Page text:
The State of the Falcons:
Truly the end of an era in Atlanta. Decade-plus quarterback Matt Ryan was sent to Indianapolis for one last push at a Super Bowl, while the Falcons re-tool a roster that has continued to overachieve. Their SIS-WAR expected wins was 3.2 last year, but they won 7. All efficiency metrics rank in the 20s. This is not a good football team.
With a hole at virtually every position besides their last two first round selections (TE Kyle Pitts and CB A.J. Terrell), the Falcons are looking for any piece of value coming their way. Trying to reunite Marcus Mariota with a coach who benched him for Ryan Tannehill in Arthur Smith is, a start. With Mariota likely just a bridge QB, the Falcons have plenty to address with their five Top 100 picks.
Hamilton is a versatile safety who impacts all three levels of the field and is a rangy playmaker with the cover skills, speed, and athleticism to be an elite-level defender against both the run and pass.
If there’s a slide for his testing metrics, the Falcons should jump on the incredibly versatile and dynamic safety.
Cross’ transition to a more diverse offense will be an adjustment, but he’s a true pass protecting left tackle displaying outstanding athleticism and body control, whose improvements already at a young age suggest a very high ceiling.
Cross is a franchise left tackle that can be a pre-built solution for their QB investment of the future.
Walker has the physical and athletic traits that are highly coveted as a versatile defensive lineman, and if he can reach his potential as a pass rusher at the next level, he can be a special pass rushing talent.
Walker’s phenomenal athletic upside and home-grown talent would make him a fan-favorite franchise building block.
Wilson has the speed, route running, and ballcarrying traits that excite teams, and if he can work on attacking the ball when it’s in the air and improving his ability along the sideline, he will be a strong starter very early in his NFL career.
The WR room in Atlanta is abysmal. We’ve seen the Falcons build around a WR previously (Julio Jones), and Wilson comes with the versatility to win anywhere and everywhere.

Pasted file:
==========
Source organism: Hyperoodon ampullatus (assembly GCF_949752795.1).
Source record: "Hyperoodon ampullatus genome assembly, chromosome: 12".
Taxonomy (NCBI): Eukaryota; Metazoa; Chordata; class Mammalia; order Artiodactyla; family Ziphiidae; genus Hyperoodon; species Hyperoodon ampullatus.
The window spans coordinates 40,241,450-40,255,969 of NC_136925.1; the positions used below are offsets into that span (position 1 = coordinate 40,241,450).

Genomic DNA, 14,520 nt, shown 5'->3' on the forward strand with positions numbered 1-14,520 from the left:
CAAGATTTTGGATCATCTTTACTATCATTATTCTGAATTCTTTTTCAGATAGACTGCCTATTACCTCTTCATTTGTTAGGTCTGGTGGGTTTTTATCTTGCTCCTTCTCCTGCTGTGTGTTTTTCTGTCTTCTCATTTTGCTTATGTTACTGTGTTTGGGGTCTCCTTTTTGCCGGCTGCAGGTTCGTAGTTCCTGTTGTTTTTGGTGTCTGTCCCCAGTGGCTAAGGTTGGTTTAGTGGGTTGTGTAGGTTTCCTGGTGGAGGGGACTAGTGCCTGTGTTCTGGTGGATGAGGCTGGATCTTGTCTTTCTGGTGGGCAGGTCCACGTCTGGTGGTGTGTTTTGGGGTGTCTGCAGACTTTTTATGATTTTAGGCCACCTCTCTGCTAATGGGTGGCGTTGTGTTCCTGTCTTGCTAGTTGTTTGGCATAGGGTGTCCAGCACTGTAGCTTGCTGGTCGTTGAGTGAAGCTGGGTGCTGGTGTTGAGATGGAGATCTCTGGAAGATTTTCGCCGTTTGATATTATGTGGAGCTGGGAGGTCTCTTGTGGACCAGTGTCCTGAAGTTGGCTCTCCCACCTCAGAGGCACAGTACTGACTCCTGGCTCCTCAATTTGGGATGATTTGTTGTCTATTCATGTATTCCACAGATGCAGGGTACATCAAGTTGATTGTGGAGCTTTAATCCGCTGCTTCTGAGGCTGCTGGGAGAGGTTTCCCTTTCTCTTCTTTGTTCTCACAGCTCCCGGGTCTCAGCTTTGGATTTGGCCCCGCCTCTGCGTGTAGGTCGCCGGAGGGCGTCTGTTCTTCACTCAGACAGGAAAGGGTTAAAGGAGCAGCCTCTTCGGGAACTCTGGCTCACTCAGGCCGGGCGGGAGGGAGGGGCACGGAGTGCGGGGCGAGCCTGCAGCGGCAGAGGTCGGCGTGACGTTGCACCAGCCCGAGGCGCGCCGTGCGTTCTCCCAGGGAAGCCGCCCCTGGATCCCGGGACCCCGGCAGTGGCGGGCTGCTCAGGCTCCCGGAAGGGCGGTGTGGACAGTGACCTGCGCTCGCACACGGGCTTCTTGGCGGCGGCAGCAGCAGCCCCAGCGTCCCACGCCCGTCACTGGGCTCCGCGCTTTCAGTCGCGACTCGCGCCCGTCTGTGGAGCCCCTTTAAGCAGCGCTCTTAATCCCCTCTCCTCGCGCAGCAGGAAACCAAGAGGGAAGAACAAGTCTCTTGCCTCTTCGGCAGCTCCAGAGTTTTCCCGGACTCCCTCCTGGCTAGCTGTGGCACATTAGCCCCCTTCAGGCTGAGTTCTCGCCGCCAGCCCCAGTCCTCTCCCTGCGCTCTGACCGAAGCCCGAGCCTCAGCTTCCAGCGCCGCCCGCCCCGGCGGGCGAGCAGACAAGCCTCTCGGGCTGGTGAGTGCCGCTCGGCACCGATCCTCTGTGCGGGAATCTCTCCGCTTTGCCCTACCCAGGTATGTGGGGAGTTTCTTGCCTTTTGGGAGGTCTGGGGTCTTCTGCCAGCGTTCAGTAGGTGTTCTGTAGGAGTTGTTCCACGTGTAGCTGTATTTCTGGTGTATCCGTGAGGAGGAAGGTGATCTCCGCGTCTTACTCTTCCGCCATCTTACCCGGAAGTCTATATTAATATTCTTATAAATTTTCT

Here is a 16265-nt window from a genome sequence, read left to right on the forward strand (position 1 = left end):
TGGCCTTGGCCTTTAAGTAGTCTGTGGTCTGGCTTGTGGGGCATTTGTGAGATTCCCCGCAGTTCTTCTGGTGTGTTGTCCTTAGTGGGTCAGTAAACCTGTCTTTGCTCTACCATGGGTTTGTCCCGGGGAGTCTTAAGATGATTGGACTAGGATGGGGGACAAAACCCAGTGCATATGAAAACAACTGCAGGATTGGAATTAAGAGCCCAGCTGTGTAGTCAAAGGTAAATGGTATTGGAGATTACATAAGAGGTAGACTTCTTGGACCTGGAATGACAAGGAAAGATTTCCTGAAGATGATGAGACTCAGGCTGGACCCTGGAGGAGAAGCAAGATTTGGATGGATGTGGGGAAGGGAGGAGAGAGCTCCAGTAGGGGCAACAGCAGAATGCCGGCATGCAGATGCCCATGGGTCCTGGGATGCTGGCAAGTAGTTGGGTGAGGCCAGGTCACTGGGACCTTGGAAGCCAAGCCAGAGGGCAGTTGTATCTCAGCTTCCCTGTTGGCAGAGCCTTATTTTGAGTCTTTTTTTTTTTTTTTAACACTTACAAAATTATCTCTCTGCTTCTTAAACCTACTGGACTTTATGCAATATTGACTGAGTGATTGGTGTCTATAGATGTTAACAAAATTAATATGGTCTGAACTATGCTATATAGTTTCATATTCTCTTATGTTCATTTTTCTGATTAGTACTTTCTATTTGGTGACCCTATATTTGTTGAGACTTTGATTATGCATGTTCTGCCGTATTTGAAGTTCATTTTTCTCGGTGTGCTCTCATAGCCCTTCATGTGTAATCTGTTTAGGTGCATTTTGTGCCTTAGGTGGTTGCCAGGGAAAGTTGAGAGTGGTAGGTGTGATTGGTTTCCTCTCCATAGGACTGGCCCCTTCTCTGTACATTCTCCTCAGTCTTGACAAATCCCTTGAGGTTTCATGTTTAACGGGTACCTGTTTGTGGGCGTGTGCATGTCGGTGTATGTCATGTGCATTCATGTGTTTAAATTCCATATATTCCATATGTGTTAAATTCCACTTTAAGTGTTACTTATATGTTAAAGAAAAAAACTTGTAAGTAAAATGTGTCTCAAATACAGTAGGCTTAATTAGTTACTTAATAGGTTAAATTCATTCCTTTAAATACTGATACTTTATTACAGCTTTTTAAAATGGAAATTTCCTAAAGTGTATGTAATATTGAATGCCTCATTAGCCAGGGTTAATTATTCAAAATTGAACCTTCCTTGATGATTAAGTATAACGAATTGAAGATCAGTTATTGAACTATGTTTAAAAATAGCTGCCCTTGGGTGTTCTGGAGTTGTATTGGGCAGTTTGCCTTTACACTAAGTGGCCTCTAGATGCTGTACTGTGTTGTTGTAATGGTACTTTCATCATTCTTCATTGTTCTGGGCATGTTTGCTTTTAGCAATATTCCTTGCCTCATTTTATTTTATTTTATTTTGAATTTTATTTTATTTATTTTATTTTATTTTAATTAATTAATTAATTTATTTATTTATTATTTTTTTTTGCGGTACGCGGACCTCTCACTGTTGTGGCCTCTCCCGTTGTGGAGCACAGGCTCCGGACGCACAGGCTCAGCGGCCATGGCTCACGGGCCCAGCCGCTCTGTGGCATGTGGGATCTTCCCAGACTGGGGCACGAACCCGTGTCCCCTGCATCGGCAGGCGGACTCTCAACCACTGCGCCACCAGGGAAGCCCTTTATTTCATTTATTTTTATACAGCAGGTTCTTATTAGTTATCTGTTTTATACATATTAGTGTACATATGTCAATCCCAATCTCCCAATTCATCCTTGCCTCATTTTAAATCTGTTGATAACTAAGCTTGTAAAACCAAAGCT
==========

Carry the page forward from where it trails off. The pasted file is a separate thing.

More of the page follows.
Walker’s ability to defend the run and play in zone coverage make him an intriguing prospect at his size and athletic profile, and if he can continue to improve his instincts, he has the potential to be a high-level starter at the next level.
The tools of a dependable LB, with pass game experience and run game excellence.
Raimann is a raw athlete with good size and the strength to hold up early at the next level, though refining his hands and overall skill set as a lineman could allow him to develop into a solid starter one day.
Let him have all the reps he needs, and use his athleticism to mold him into the franchise tackle the Falcons want.
Winfrey’s positional versatility, power, and pass rush ability will give him a chance to make an impact early on, but his body control and agility will need to improve for him to become a three-down player.
A Senior Bowl dominator, Winfree displays a dominant athletic profile, where he can work on technicalities with plenty of reps.
Walker isn’t the most dynamic running back, and his passing game skills will need to be improved if he wants to see an every-down workload, but his vision as a ballcarrier is excellent and should allow him to be a quality starter right away.
Patterson is a fun, dynamic player, but the Arthur Smith Titans leaned on a fantastic pound-the-rock runner, and Walker is exactly that.
The Falcons WR room is this bad. Each one of these receivers is a bit different, but would all provide needed upside and ability, something necessary for Marcus Mariota if he’s getting a real shot at a long-term starting gig.
Robinson is undersized and needs improved route sharpness, savvy, and overall receiving play detail, but his short-area quickness and extensive history as a ballcarrier give him an intriguing ceiling as a mismatch weapon out of the slot.
Bell needs to improve his route running separation skills, but his deep ball tracking and slippery ballcarrying abilities should make for a multi-level threat and a reliable, alignment-versatile third option.
Tolbert has the size, speed, and athletic body control to take the top off a defense at the next level, but he’ll need to improve on the finer points of receiver play to become a more versatile offensive contributor.
Rhyan is strong and powerful, generating push in the run game and using accurate hand placement in pass pro, but heavy feet, a lack of quickness, and the inability to redirect against pass rushers pencil him in as a backup swing tackle.
Could play tackle, but also projected to move inside. Smart and powerful, but technique refinement necessary.
Sanders has a relentless mindset with the length, repertoire, and hand use to be an effective three-down player, but he’ll need to keep his pad level down and focus on mixing up his pass rush moves in order to hit his ceiling.
The ceiling is high for Sanders, and plenty of snaps are available for him to develop more moves.
To learn more about the Falcons and their needs, visit their team page on our NFL Draft website here.